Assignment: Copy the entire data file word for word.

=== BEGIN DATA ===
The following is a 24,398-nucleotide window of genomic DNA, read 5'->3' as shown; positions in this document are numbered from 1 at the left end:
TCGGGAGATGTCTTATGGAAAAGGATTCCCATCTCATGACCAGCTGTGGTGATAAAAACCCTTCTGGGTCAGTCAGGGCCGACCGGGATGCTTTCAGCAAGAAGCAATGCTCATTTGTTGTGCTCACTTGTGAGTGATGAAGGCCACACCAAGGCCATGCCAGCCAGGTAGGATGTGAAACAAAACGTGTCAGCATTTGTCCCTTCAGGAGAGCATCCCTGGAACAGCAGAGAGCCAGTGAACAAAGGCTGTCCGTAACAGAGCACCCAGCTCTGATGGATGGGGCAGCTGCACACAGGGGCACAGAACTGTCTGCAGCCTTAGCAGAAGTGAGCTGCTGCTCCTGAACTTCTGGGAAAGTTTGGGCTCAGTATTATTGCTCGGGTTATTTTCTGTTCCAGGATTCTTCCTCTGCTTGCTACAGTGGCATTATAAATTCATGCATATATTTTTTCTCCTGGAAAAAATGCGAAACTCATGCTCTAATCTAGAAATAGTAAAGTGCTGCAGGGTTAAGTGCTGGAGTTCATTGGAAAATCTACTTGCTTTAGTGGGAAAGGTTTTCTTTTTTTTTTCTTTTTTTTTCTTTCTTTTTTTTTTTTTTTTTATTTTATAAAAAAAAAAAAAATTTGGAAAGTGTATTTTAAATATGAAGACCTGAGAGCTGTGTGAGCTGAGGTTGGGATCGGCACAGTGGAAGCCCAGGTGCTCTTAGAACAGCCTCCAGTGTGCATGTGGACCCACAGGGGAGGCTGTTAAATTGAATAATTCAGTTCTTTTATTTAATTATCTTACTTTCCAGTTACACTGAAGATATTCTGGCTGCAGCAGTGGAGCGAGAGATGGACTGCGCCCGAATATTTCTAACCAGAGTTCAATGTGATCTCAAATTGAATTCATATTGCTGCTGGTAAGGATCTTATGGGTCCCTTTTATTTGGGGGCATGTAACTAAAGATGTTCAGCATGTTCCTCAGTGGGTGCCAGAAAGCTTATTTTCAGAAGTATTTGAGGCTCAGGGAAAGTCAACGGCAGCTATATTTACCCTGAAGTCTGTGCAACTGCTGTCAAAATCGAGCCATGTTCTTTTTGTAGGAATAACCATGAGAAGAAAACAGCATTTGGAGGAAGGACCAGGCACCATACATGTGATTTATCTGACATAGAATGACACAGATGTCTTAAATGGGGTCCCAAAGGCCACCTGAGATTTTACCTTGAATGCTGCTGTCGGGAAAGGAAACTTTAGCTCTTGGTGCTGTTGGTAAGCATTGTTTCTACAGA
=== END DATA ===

The following is a 24,398-nucleotide window of genomic DNA, read 5'->3' as shown; positions in this document are numbered from 1 at the left end:
TCGGGAGATGTCTTATGGAAAAGGATTCCCATCTCATGACCAGCTGTGGTGATAAAAACCCTTCTGGGTCAGTCAGGGCCGACCGGGATGCTTTCAGCAAGAAGCAATGCTCATTTGTTGTGCTCACTTGTGAGTGATGAAGGCCACACCAAGGCCATGCCAGCCAGGTAGGATGTGAAACAAAACGTGTCAGCATTTGTCCCTTCAGGAGAGCATCCCTGGAACAGCAGAGAGCCAGTGAACAAAGGCTGTCCGTAACAGAGCACCCAGCTCTGATGGATGGGGCAGCTGCACACAGGGGCACAGAACTGTCTGCAGCCTTAGCAGAAGTGAGCTGCTGCTCCTGAACTTCTGGGAAAGTTTGGGCTCAGTATTATTGCTCGGGTTATTTTCTGTTCCAGGATTCTTCCTCTGCTTGCTACAGTGGCATTATAAATTCATGCATATATTTTTTCTCCTGGAAAAAATGCGAAACTCATGCTCTAATCTAGAAATAGTAAAGTGCTGCAGGGTTAAGTGCTGGAGTTCATTGGAAAATCTACTTGCTTTAGTGGGAAAGGTTTTCTTTTTTTTTTCTTTTTTTTTCTTTCTTTTTTTTTTTTTTTTTATTTTATAAAAAAAAAAAAAATTTGGAAAGTGTATTTTAAATATGAAGACCTGAGAGCTGTGTGAGCTGAGGTTGGGATCGGCACAGTGGAAGCCCAGGTGCTCTTAGAACAGCCTCCAGTGTGCATGTGGACCCACAGGGGAGGCTGTTAAATTGAATAATTCAGTTCTTTTATTTAATTATCTTACTTTCCAGTTACACTGAAGATATTCTGGCTGCAGCAGTGGAGCGAGAGATGGACTGCGCCCGAATATTTCTAACCAGAGTTCAATGTGATCTCAAATTGAATTCATATTGCTGCTGGTAAGGATCTTATGGGTCCCTTTTATTTGGGGGCATGTAACTAAAGATGTTCAGCATGTTCCTCAGTGGGTGCCAGAAAGCTTATTTTCAGAAGTATTTGAGGCTCAGGGAAAGTCAACGGCAGCTATATTTACCCTGAAGTCTGTGCAACTGCTGTCAAAATCGAGCCATGTTCTTTTTGTAGGAATAACCATGAGAAGAAAACAGCATTTGGAGGAAGGACCAGGCACCATACATGTGATTTATCTGACATAGAATGACACAGATGTCTTAAATGGGGTCCCAAAGGCCACCTGAGATTTTACCTTGAATGCTGCTGTCGGGAAAGGAAACTTTAGCTCTTGGTGCTGTTGGTAAGCATTGTTTCTACAGA